Lawyers usually have a somewhat detached and professional relationship with their clients. Clients want to know that their counsel is calm and collected, and discussions between clients and their lawyers usually do not raise any eyebrows. However, lawyers and clients often need to deal with extremely personal matters, and passions can be stoked at times. As a result, it is not uncommon for clients to have heated discussions with their clients, and sometimes, this can help solidify the attorney-client relationship.
When I was an associate in Biglaw, I did not have much contact with clients. The partners were expected to communicate with clients and cultivate the connections that were important to securing additional work. Associates usually were expected to do their work with a two-dimensional view of their clients, and we relied on partners for all of the information that might be needed to perform a given task.
When I worked at smaller law firms, I had much more contact with clients. I soon learned that clients are ordinary people like everyone else. They have personalities, gripes, and preferences, about which lawyers should be informed in order to best serve their clients. Since smaller firms interact with smaller clients that might not have a dedicated legal team, it is more likely that these shops interact with a wide range of individuals with different personalities. It was in this capacity as a lawyer at smaller firms that I first saw that lawyers can have healthy relationships with their clients even though they may have heated discussions.
The first time I saw this situation was at a mediation shortly after I started working at a smaller law firm. There were a few defendants, and at various times during the mediation, all of the defendants and their counsel were placed in the same room since we needed to mount a joint defense. At one point, the other defendant’s lawyer was talking to his client about the merits of settling a case rather than continuing to litigate the matter to trial eventually. The client did not want to settle the matter out of a deep-seated resentment for the plaintiff, and he was holding up a resolution of the matter out of principle.
The defendant’s lawyer had some harsh words for his client about how it was foolish to continue litigating the case rather than taking a fairly reasonable settlement. Of course, legal fees would continue to accrue as long as the case continued, and there was no certainty of success at trial. The lawyer used some harsh words to describe his distaste for his client’s decision to continue the case, and the discussion got relatively heated, which was awkward for me. Eventually, the matter settled for a reasonable amount of money, and everyone was spared the time and expense of litigating the matter further. I saw the client thank his lawyer later for giving him “tough love” that helped push him toward settling the matter rather than spending resources to continue litigating the case.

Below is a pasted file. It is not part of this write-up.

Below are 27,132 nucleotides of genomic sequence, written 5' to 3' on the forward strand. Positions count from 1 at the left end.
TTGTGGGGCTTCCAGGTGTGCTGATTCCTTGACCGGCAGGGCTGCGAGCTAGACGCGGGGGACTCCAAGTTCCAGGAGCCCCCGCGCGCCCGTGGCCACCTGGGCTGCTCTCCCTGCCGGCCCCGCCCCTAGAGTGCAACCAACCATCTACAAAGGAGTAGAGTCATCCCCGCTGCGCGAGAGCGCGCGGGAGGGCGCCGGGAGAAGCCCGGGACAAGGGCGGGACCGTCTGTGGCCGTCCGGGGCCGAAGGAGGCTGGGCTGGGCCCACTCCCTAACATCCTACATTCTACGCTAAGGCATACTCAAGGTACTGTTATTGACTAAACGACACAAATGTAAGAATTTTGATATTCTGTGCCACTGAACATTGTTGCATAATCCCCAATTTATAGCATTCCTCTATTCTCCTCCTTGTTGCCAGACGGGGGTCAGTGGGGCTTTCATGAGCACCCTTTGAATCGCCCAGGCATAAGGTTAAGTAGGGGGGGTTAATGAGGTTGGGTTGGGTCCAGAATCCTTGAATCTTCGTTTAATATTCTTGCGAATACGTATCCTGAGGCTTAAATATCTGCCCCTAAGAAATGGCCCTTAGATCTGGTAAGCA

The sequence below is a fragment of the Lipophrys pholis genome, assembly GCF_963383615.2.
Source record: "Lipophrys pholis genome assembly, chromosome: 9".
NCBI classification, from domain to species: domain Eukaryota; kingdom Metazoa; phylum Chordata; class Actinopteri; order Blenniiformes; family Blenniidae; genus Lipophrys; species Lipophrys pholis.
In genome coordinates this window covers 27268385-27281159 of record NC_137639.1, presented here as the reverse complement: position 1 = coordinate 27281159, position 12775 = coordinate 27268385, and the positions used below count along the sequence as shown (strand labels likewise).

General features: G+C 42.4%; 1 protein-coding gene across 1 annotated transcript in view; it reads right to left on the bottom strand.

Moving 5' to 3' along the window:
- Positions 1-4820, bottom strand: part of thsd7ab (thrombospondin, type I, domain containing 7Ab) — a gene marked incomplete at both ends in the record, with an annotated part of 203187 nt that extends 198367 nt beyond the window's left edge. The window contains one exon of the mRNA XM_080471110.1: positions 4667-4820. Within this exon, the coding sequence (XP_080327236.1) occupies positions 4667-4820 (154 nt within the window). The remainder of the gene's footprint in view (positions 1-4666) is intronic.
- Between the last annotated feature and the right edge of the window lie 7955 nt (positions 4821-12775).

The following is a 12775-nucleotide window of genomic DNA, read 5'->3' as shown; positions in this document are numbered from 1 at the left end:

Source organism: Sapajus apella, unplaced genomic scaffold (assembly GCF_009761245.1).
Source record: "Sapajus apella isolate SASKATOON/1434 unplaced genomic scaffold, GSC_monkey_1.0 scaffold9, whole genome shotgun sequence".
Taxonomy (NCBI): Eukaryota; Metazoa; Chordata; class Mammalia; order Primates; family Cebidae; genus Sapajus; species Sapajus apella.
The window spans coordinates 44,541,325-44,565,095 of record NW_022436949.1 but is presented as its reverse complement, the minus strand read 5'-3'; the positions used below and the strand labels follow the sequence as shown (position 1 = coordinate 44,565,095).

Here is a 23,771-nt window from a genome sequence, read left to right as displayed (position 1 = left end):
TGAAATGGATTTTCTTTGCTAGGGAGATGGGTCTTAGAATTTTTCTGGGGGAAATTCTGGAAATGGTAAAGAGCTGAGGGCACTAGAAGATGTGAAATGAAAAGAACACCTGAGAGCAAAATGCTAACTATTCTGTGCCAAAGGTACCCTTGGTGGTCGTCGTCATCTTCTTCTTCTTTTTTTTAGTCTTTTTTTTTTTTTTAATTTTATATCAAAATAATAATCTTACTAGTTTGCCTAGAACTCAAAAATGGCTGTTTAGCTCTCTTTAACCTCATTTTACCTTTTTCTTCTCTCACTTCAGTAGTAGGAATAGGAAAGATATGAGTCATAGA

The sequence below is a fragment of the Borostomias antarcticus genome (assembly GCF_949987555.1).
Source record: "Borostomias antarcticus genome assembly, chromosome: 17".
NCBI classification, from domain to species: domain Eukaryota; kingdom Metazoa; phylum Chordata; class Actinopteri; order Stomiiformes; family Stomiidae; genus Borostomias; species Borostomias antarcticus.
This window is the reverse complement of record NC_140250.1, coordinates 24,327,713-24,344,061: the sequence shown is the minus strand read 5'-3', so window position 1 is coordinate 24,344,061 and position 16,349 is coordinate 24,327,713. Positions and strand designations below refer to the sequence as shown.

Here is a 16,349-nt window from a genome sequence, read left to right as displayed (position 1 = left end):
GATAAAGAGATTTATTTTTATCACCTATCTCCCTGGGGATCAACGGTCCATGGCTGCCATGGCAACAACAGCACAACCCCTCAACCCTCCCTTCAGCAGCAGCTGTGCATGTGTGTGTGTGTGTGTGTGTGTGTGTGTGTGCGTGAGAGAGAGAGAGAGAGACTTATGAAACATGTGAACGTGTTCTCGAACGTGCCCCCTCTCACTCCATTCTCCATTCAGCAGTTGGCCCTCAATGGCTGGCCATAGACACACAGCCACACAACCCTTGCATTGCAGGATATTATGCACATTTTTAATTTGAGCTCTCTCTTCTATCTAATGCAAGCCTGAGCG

Sometimes, lawyers need to show tough love to their clients just to make sure that their clients comply with their legal obligations during litigation. Clients need to respond to discovery demands, sit for depositions, and complete other tasks during the life of a lawsuit. Some clients are difficult and do not want to spend their time completing tasks associated with litigation. This can have significant consequences for the litigation and for their attorney under certain circumstances.
One time, I was working at an insurance defense firm and a client we represented kept failing to provide information or cooperate with the defense of a case. The partner eventually got frustrated with the client’s behavior and chewed him out by phone. This partner also related that this litigant might lose his insurance coverage if he did not cooperate with his counsel, and you could tell the attorney’s frustration by the tone of his voice. Eventually, the litigant started helping out more in the defense of the lawsuit, and this party was able to complete its obligations during the lawsuit. The client eventually thanked his counsel for staying on his back and ensuring that the litigant did what he needed to do in order to defend against the lawsuit.
Of course, in most circumstances, it is important to be calm, collected, and professional when interacting with clients, to show the coolheadedness clients often expect from lawyers. However, in the right circumstances, showing tough love and having heated discussions can fortify the attorney-client relationship and may serve a number of goals.
Jordan Rothman is a partner of The Rothman Law Firm, a full-service New York and New Jersey law firm. He is also the founder of Student Debt Diaries, a website discussing how he paid off his student loans. You can reach Jordan through email at firstname.lastname@example.org.
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